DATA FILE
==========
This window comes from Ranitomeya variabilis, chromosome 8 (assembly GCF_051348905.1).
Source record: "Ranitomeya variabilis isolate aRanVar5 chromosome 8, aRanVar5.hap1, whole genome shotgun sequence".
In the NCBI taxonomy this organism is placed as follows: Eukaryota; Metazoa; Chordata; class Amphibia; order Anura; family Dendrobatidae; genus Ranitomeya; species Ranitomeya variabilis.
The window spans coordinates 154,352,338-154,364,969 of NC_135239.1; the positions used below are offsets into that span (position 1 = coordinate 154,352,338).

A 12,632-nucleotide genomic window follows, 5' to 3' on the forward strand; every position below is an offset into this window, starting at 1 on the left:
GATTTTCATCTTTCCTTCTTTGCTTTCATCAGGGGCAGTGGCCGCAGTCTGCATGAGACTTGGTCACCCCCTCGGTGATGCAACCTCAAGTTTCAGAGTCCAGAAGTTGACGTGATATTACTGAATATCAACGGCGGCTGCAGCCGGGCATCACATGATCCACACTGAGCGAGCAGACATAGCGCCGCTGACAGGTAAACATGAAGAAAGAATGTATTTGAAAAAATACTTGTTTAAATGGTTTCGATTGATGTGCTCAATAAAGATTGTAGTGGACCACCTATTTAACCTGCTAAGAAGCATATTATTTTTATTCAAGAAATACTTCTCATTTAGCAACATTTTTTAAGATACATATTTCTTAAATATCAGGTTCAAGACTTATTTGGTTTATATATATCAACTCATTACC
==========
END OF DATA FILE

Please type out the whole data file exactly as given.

This window comes from Ranitomeya variabilis, chromosome 8 (assembly GCF_051348905.1).
Source record: "Ranitomeya variabilis isolate aRanVar5 chromosome 8, aRanVar5.hap1, whole genome shotgun sequence".
In the NCBI taxonomy this organism is placed as follows: Eukaryota; Metazoa; Chordata; class Amphibia; order Anura; family Dendrobatidae; genus Ranitomeya; species Ranitomeya variabilis.
The window spans coordinates 154,352,338-154,364,969 of NC_135239.1; the positions used below are offsets into that span (position 1 = coordinate 154,352,338).

A 12,632-nucleotide genomic window follows, 5' to 3' on the forward strand; every position below is an offset into this window, starting at 1 on the left:
GATTTTCATCTTTCCTTCTTTGCTTTCATCAGGGGCAGTGGCCGCAGTCTGCATGAGACTTGGTCACCCCCTCGGTGATGCAACCTCAAGTTTCAGAGTCCAGAAGTTGACGTGATATTACTGAATATCAACGGCGGCTGCAGCCGGGCATCACATGATCCACACTGAGCGAGCAGACATAGCGCCGCTGACAGGTAAACATGAAGAAAGAATGTATTTGAAAAAATACTTGTTTAAATGGTTTCGATTGATGTGCTCAATAAAGATTGTAGTGGACCACCTATTTAACCTGCTAAGAAGCATATTATTTTTATTCAAGAAATACTTCTCATTTAGCAACATTTTTTAAGATACATATTTCTTAAATATCAGGTTCAAGACTTATTTGGTTTATATATATCAACTCATTACC